July 29, 2014 at 3:40 am
Retraction is no use – the harm is done. But your remark should be added to the original blog post.

Then there are the ignoramuses, who don't understand the first thing about atmospheric CO2 or the greenhouse effect, like GeeJam who wrongly says (excerpts):
July 29, 2014 at 2:28 am
Sorry David in Cal, but 400 ppm is such a trivial amount of atmospheric gas when compared to all other gasses. 1 x million divided by 400 is 1 x 2,500th of all the air in the sky. It’s really not a lot....Anthropogenic Carbon Dioxide (CO2) is only around 12 ppm (that’s about 1 x 83,000th of the atmosphere)– and yet it still seems to be widely believed that this microscopic amount of gas has dominated the warming of our Earth during the last century. Even UK vehicle excise duty (road tax) is calculated on how much we contribute to this 1 x 83,000th of the sky.

johnmarshall keeps saying this and no-one tells him about isotopic analysis of 12C and 13C, or if they do he doesn't listen:
July 29, 2014 at 2:44 am
This claim is totally a guess. Volcanogenic CO2 is more plentiful than anthropogenic CO2 and both are isotopically identical. How can you differentiate?????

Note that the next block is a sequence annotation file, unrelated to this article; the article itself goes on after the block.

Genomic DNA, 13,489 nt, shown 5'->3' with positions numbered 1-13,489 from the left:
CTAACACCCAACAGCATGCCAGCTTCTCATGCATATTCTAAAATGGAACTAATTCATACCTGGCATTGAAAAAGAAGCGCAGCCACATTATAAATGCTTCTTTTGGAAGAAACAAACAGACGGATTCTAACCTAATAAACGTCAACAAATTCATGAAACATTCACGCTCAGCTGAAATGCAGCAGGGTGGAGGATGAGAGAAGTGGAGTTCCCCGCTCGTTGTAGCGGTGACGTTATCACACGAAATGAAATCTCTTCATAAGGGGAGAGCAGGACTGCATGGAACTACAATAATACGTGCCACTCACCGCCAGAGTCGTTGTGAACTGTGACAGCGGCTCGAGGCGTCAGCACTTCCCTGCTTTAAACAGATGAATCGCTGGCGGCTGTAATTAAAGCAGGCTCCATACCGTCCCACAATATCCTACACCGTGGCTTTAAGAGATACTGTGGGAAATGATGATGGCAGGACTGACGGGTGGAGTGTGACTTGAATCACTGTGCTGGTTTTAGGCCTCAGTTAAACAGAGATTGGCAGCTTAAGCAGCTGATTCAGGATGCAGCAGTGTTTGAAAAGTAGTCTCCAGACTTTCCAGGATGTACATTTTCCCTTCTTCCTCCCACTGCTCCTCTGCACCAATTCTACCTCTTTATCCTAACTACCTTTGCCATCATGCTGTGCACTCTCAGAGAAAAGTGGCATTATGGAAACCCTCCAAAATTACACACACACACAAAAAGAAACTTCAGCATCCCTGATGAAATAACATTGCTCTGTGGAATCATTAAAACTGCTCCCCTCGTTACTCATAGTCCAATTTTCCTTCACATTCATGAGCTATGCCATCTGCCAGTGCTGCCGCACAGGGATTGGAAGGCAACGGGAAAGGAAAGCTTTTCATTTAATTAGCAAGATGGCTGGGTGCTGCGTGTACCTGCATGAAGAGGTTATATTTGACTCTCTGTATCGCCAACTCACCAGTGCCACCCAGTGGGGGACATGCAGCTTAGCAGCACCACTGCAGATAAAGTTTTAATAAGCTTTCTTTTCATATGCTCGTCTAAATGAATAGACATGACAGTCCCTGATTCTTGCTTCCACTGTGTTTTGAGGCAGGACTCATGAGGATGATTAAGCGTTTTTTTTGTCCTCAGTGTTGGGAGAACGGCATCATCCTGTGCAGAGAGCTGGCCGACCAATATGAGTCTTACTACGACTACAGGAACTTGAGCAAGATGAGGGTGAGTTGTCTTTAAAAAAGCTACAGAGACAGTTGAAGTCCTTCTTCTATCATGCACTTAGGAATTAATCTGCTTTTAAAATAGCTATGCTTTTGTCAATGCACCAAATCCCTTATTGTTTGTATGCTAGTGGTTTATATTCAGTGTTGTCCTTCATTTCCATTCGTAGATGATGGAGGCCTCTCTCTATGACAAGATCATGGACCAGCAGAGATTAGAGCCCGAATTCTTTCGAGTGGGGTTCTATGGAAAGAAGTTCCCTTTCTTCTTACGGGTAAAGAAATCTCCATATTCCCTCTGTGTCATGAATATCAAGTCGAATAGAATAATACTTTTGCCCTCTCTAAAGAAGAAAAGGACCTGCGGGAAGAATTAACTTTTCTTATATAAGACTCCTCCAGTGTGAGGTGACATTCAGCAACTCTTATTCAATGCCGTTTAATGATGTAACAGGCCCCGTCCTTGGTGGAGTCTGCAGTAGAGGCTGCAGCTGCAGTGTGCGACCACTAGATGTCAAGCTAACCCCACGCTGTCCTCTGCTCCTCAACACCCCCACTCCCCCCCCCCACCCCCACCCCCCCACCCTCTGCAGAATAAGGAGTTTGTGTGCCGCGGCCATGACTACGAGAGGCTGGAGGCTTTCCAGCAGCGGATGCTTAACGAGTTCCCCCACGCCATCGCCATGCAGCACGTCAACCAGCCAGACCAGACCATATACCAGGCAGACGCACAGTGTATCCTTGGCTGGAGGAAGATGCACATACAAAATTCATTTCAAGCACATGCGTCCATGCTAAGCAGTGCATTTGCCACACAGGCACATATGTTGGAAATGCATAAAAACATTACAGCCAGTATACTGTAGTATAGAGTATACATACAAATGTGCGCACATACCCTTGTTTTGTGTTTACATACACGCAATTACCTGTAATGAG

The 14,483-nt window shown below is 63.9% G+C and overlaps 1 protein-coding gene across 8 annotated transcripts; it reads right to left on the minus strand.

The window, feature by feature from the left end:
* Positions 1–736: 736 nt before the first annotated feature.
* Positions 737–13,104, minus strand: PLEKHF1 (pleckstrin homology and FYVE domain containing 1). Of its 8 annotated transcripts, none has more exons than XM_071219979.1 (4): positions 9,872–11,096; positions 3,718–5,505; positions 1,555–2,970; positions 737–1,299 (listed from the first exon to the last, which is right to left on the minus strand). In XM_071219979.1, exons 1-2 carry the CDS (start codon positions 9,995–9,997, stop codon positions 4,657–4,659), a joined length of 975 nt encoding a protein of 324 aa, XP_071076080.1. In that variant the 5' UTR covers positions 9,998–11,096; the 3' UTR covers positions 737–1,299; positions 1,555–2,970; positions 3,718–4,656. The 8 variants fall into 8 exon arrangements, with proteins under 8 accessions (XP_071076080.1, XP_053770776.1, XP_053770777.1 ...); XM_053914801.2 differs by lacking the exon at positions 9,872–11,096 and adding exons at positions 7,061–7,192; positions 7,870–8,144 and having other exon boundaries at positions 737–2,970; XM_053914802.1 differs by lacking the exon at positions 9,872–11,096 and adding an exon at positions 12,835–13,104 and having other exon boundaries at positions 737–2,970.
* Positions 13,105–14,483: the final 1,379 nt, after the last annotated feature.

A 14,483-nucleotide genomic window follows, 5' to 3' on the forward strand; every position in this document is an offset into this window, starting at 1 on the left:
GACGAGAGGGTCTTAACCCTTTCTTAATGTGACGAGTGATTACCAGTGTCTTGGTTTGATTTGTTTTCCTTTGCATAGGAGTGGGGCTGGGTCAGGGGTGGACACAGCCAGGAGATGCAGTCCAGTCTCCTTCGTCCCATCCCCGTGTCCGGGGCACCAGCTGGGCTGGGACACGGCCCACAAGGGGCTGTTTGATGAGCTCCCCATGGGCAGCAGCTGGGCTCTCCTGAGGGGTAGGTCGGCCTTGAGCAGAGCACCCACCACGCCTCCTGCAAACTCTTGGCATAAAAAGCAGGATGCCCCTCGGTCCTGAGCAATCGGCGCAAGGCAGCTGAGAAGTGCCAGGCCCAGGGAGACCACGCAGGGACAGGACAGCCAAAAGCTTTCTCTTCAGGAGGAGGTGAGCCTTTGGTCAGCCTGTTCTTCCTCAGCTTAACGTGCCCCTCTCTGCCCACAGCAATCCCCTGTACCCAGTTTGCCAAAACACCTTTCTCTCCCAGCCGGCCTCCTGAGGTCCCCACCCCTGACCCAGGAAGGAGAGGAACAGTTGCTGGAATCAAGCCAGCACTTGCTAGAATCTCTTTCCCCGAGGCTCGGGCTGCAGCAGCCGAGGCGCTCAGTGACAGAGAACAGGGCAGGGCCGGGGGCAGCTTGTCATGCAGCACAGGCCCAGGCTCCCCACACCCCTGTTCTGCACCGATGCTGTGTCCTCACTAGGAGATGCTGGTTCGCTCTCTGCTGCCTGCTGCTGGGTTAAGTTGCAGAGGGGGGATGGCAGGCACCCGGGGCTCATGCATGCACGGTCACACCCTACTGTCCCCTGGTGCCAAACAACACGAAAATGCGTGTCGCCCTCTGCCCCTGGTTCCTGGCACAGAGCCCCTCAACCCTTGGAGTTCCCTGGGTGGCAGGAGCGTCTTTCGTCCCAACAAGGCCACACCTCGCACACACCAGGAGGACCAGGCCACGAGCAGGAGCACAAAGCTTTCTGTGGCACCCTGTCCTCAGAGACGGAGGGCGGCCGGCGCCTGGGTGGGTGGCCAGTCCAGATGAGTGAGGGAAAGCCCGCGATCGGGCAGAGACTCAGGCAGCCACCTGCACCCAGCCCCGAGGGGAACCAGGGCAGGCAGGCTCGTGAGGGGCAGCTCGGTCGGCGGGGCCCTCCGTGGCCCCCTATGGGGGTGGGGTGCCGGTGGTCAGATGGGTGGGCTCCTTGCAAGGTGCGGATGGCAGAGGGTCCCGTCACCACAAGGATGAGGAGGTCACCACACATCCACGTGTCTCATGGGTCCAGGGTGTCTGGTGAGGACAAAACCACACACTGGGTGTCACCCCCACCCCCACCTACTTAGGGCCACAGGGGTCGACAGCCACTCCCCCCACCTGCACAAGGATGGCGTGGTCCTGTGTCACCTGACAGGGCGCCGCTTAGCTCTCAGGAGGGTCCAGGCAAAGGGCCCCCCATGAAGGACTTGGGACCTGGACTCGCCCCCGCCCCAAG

Johan gets a bit impatient with all the ignorance on display and says:
July 29, 2014 at 3:59 am
Oh brother, yet another thread wasted on trying to explain the obvious.
Here is a 5-year old paraphrase from David J. C. MacKay, professor of natural philosophy in the Department of Physics at the University of Cambridge,
The burning of fossil fuels sends seven gigatons (3.27 %) of carbon dioxide into the atmosphere each year, while the biosphere and oceans account for 440 (55.28 %) and 330 (41.46 %) gigatons, respectively. Total human emissions have jumped sharply since the Industrial Revolution; and it is this added atmospheric carbon that worries many. Yes, carbon is emitted naturally into the atmosphere but the atmosphere also sends carbon back to the land and oceans and these carbon flows have canceled each other out for millennia. Burning fossil fuels, in contrast, creates a new flow of carbon that, though small, is not cancelled.